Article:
We’re publicizing The Road to Riches, a how-to business book for entrepreneurs, written by a well-known corporate renegade who started his own company and has since made millions. We’ve narrowed our research to national print and broadcast business media.
I always like to search broadcast first because that usually takes the most time. I whip out Bacon’s Radio/TV/Cable Directory and start by reviewing network, syndicated, and cable network shows. I photocopy all the relevant pages, highlight what seem to be the most appropriate outlets for my author, then begin telephoning the contacts listed.
If you’re a seasoned publicist, you probably already have many contacts of your own, but that doesn’t exempt you from the research phase. It gives you an advantage, but you still have to roll up your sleeves like everyone else.
What should you ask when you get a contact on the phone? I’ll be very specific here. Let’s say I’m contacting network cable shows and have just telephoned the producer listed for a weekly show called Business First. After several messages back and forth, I finally get the producer on the line.
“Hello, my name is Jodee Blanco, from Blanco & Peace, and I’m updating my media lists, as I have someone who’ll soon be available for interview. Do you have a few seconds? Thanks so much. Are you still the contact for Business First? What types of stories do you like, and what’s the format of your show? What stories are you working on now? This is the list of other business shows I have for your network . . . Do you know if I’ve missed anything? Thank you so much for taking the time to chat with me. I really appreciate it.”
Prime pitching time is always from 10:00 a.m. to 3:00 p.m., and as long as they’re not on deadline, producers will respond with courtesy to those questions because they understand exactly what you’re doing. Sometimes you may be stymied because a producer is impatient or unwilling to help you. When that happens, simply call the programming department and ask what shows are currently in production and who the contacts are.
I’ve got another great trick. Broadcast and cable networks often air shows that are produced by independent production companies. When you contact the programming departments, it’s always a good idea to ask them both what specials are in development or production and what series are being independently produced. Programming directors are usually cooperative, and this kind of information is invaluable.
If you’re diligent about media research and tenacious when you call, one contact name on a page in Bacon’s should create at least five to ten new leads.
The rules for researching radio are the same as for researching television. Speak with producers first, and if you feel you’re not getting enough specifics, have them transfer you to programming.
Preparing to Pitch Print Media
Researching print media is similar. Most media guides will give you the names of the beat writers at each newspaper. With The Road to Riches, the natural contact to call first would be the business editor.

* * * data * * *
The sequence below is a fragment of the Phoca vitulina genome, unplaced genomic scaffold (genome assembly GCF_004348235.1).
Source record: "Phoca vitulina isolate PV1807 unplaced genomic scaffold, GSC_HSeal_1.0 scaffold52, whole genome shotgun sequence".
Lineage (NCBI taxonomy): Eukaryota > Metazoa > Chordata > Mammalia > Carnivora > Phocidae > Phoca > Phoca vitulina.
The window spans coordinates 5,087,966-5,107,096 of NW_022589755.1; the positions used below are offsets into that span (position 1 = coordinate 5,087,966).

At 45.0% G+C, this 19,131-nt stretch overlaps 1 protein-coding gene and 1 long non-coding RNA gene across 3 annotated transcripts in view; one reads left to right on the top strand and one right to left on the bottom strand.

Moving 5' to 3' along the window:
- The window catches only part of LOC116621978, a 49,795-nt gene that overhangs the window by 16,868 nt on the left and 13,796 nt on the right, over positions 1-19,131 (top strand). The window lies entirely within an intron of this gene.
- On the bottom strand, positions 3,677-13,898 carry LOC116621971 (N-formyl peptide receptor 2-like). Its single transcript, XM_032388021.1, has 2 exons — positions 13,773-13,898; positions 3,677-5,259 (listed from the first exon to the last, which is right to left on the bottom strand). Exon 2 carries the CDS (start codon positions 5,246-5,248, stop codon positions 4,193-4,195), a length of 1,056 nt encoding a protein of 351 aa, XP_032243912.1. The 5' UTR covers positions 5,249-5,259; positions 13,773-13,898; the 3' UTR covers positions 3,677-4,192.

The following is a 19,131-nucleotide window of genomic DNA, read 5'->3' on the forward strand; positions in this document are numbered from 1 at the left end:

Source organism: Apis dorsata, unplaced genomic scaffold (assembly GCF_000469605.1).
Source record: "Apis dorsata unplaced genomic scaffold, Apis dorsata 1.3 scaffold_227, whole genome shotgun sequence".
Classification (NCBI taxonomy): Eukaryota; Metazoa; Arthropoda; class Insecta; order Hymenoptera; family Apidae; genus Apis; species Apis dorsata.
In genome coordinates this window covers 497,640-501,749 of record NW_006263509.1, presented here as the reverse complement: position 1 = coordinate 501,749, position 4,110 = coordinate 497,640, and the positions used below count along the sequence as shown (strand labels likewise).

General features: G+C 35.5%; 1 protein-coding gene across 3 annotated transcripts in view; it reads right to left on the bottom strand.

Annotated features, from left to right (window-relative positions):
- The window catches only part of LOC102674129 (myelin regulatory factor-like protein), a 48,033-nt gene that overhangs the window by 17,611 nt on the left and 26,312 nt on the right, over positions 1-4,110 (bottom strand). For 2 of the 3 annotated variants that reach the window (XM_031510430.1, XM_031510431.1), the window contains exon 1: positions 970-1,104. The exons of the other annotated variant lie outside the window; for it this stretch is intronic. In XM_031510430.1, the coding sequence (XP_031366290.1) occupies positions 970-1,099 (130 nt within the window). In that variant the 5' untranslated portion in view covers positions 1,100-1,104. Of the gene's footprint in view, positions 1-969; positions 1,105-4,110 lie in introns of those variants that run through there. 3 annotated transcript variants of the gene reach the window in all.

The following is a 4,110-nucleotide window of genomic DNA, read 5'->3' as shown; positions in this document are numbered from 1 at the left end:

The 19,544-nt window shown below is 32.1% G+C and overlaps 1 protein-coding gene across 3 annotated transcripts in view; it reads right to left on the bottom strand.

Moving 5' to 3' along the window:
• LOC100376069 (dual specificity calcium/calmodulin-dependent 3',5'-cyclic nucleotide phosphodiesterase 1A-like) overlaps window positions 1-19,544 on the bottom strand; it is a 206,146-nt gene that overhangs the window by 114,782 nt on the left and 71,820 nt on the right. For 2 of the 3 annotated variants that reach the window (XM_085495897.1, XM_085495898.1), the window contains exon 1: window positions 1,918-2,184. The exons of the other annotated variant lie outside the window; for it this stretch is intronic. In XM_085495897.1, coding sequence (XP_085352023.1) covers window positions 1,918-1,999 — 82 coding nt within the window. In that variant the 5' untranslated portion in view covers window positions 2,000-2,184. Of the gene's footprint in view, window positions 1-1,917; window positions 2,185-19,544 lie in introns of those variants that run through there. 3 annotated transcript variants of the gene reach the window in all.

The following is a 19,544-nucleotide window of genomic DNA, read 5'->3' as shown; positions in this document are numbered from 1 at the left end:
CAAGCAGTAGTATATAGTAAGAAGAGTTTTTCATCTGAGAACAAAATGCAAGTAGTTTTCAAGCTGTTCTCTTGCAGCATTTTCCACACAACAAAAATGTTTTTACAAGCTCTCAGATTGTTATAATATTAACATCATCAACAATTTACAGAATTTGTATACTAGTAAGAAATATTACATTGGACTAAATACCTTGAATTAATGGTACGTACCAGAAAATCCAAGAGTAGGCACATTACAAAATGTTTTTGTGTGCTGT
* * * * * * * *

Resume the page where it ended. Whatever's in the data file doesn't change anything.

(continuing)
Here are some of the questions you would want to ask:
Are you still the business editor for this paper? Who are your section’s beat reporters? Are there any freelance writers you work with frequently to whom you’d recommend I pitch stories occasionally? Are you currently working on any feature stories about self-made millionaires or entrepreneurs?–as I may have someone who would be a great expert. Are any of your business columnists syndicated? Are you competitive with any other publication in your market, and if so, what’s your position on first print and exclusivity?
You may not be able to ask all these questions, since editors and reporters have tight timetables, but you should have an idea now of how media research works.
On the magazine side, the same applies. Once you have your lists of targeted magazines, call reporters and editors, inquiring about beat writers, stories currently in the hopper, and policies on competitive publications, among other data that will empower your pitch.
Creating a Database
Let’s back up a minute and review where we are. You know exactly what categories of print and broadcast media you want to pitch. You’ve gone through the television, radio, newspaper, and magazine guides, photocopying all the pertinent pages, and you’ve highlighted appropriate targets. You’ve telephoned each and every contact and followed up on new leads. You feel confident and energized, knowing that you have a strong media hit list that’s updated to the minute. Now what?
Having an organized database is a powerful weapon in public relations. Everyone has individual preferences about structuring and formatting, but creating a database has more to do with logic and simplicity than with anything else.
I’m going to share the Blanco & Peace databases media guidelines for creating databases. Keep in mind, though, that part of the fun is developing your own system and style.
Each campaign should have its own media database. For The Road to Riches, I’d suggest dividing the database into three sections: national television, radio, and print. If the author were touring, I would do a separate subsection for each city. The wonderful thing about media databases is that they give you media lists with information you can pitch from as well as labels for mailings.